Columbia Journalism Review: A late-night debate in a sparsely attended city council chamber in Colorado on Tuesday opened a new front in the national conversation about how to sustain local news.
Voters in Longmont—who previously approved a publicly owned fiber-optic broadband network, and now have some of the fastest internet speeds in the nation—could be asked to consider new taxes to fund a “library district,” a special governmental subdivision that would operate a community library. Roughly a dozen residents are pushing to explore the library district to include some form of community news component.
“A thing like a modern library can fund news,” says W. Vito Montone, who moved to Longmont from California two years ago and is helping organize the project. “It’s just a function that belongs in modern information.”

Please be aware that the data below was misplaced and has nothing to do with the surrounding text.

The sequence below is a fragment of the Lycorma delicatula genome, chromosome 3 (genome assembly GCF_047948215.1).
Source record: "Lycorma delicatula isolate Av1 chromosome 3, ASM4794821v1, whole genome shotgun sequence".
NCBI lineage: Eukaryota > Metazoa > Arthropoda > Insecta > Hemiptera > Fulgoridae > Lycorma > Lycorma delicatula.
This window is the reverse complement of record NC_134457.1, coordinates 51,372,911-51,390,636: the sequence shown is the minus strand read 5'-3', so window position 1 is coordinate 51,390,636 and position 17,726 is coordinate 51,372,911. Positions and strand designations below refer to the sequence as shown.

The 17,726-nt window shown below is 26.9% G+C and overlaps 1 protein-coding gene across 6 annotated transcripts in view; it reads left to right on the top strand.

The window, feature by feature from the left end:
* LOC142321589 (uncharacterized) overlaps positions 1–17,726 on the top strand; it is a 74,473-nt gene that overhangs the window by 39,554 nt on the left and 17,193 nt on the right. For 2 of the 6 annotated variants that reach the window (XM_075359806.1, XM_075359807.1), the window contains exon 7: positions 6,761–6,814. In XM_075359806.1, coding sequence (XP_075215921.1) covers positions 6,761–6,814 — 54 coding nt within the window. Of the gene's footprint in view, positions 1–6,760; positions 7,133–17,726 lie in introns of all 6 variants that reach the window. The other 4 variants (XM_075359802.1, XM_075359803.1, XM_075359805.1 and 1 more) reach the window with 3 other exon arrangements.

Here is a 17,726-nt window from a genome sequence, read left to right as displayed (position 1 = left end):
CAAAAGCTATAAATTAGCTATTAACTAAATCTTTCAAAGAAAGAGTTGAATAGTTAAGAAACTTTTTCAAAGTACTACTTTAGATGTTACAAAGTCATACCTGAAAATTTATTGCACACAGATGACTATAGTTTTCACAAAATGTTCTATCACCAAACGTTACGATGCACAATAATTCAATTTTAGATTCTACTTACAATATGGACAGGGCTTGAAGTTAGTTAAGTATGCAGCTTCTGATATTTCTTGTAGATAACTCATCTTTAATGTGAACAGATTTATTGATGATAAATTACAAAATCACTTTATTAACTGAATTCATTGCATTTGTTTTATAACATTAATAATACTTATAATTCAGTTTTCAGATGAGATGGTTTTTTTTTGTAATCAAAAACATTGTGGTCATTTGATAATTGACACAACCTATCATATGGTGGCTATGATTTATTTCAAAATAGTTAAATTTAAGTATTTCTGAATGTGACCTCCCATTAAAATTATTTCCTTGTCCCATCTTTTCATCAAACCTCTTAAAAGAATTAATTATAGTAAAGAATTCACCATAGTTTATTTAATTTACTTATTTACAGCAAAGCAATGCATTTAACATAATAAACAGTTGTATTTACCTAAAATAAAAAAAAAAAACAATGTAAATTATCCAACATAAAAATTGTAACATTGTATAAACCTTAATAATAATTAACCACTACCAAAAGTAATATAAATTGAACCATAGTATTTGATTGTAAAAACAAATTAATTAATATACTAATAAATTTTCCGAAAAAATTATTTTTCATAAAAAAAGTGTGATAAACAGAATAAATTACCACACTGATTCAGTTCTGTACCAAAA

What a tax-funded, library-governed local news operation would actually look like in practice is so far unclear—it’s early and the group is still hammering out ideas. Some proponents have talked about the possibilities of a newsroom, a print publication, and doing audio and video production.
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